What do coaches know about positivity at work? Lots. Tackling tough challenges in the workplace with positivity can sometimes seem like an insurmountable task.
With all of the increasing demands to do more with less…faster, it’s easy to get discouraged, not to mention overloaded and exhausted. Dealing with difficult co-workers, clients and bosses can take its toll too. Let’s face it, you’re not usually the only one feeling stress when the stakes are high and emotions are running wild.
Coaches know, without a shadow of a doubt, that you can actually get beyond all that negativity and convert your frustrations into positive outcomes. It will take some effort, but it can be done.
Coaches are great examples of positivity. My coaching colleagues are some of the most optimistic people I know. Probably because they get a lot of practice turning mountains into molehills with their clients (instead of molehills into mountains).
When coaches work with supervisors and managers who are struggling with dysfunctional teams or quarterly goals that seem miles out of reach, they gain keen insights into what works and what doesn’t. When coaching front-liners coaches are a critical source of encouragement, helping their clients achieve important career goals.
So, what’s their secret to maintaining a positive outlook?
Great news! There really is no secret.
But, there are some important core principles that are woven into the philosophy of coaching that can help you develop your own abundance of positivity:
Own responsibility for your life’s outcomes
One of the most important guiding principles of coaching is that you are in charge of your life. When you accept that, it will be easier for you to move on from negative experiences. On the flip side, you can take all the credit for the positives!
- Knowing that you’re in charge helps you to make adjustments. Let’s say you are sitting in a weekly meeting and become aware that the situation is going sideways, developing into something negative. What you do and say can make a pivotal difference in whether or not the agenda de-rails. Your actions can result in a complete turnaround for the better.
- When you take responsibility for your own actions and contributions, rather than blaming others, it’s easier to move on. You accept what happens, learn the lesson, and apply it to future scenarios.
It’s important to trust your own instincts, thoughts, and ideas. A well-trained coach can be your confidential thinking partner, but nobody knows the solutions to your challenges like you do. A professional coach will not give you advice or tell you what to do. They’ll help you clarify your thinking and encourage you to listen to your own inner voice (you’ll hear it if you listen, honest). By trusting your gut, you’ll be able to confidently make wise choices. And, when you do, your positivity will soar.
- The decisions and choices that you make independently are the ones that have the greatest impact. When you’re ready to own that, you’ll be able to look at your work life more positively.
- Trusting yourself may take time. You probably look first at what others may think. But at the end of the day, it’s your life. The only opinion that matters regarding your life is yours!
Eliminate the Feeling of Defeat
An essential element of positive living is to avoid feeling defeated. Even in the most undesirable circumstances, there’s always a light at the end of the tunnel. When you start exercising your ability to rise above challenges, you’ll find it easier to maintain a positive outlook.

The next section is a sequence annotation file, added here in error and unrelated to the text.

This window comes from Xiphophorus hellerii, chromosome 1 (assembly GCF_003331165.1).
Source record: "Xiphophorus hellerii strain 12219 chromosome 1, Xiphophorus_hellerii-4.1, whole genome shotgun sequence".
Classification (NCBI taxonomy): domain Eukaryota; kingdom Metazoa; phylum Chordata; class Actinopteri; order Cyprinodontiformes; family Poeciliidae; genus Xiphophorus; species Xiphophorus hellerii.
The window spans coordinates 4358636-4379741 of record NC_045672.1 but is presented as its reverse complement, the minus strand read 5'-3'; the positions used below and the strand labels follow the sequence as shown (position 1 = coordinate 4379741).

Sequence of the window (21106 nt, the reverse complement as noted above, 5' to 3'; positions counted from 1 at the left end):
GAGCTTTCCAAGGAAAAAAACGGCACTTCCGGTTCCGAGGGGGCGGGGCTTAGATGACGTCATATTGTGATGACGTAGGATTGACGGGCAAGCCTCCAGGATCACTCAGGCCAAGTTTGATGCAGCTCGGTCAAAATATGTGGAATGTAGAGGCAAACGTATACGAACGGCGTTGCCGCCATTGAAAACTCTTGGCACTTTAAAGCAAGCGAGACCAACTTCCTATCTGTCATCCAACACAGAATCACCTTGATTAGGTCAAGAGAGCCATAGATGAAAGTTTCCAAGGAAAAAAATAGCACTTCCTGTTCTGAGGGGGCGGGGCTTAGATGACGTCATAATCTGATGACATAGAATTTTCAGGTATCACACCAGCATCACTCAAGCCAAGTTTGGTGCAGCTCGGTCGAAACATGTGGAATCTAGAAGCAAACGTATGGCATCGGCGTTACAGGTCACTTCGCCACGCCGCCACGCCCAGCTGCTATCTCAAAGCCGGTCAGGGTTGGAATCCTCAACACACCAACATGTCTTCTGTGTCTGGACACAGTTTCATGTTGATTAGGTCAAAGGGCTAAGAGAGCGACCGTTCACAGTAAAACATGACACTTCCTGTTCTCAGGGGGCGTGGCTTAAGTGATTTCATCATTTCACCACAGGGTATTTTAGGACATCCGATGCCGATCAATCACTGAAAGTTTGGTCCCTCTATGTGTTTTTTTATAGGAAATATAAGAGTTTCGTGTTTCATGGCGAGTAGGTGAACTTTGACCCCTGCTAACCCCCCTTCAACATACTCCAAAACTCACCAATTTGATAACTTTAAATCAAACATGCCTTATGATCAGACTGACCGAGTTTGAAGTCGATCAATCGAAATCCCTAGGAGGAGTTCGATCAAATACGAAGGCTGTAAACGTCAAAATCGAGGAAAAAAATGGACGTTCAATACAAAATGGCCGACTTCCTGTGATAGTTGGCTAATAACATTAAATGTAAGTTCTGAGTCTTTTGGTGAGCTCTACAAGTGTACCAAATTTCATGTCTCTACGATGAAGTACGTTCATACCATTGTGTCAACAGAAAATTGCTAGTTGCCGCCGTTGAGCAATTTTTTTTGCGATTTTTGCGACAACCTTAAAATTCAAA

- Unfavourable outcomes aren’t meant to discourage you. They’re meant to help you rise and make it through obstacles!
- A defeated person is usually out of options. However, that’s the furthest thing from the truth with you. As long as you’re alive, you’ll have many more opportunities to make things right.
Sometimes setting examples for others can help you train yourself. Seek opportunities to empower others, especially if you are in a leadership role. You are uniquely positioned to help your direct reports and those on your leadership teams remain positive and confident despite current organizational trials. You may find yourself taking those lessons and applying them to your own outlook!
- Take some time to think about the members of your team. Look objectively at their challenges and how they’ve handled them. Are they about to give up? What can you do to assist them in staying strong and positive?
- Making the decision to help others gives you the perfect opportunity to see the benefits of positive thinking.
Coaches know how to help others make the most of the life they have. In the process, they have the benefit of applying these lessons in their own lives.
At the end of the day, that’s exactly how you’ll be able to change your mindset. Work with what you have as if it’s the only thing you’ll ever have. You’ll be surprised at how easily you turn things around!
As a coach, I’m always looking for fantastic resources that I can recommend to my clients (and my coaching colleagues). Here are a few that I have used myself and I just love! Enjoy!!
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Author: Cathy Shaughnessy
Cathy Shaughnessy is a PRISM award-winning ICF Master Certified Coach and author of the book series The Really Competent Coach. Cathy coaches senior leaders, mentors credentialed coaches, trains fledgeling coaches and helps organizations build strong coaching cultures. Cathy recommends lots of great tools for coaches. You can find them here.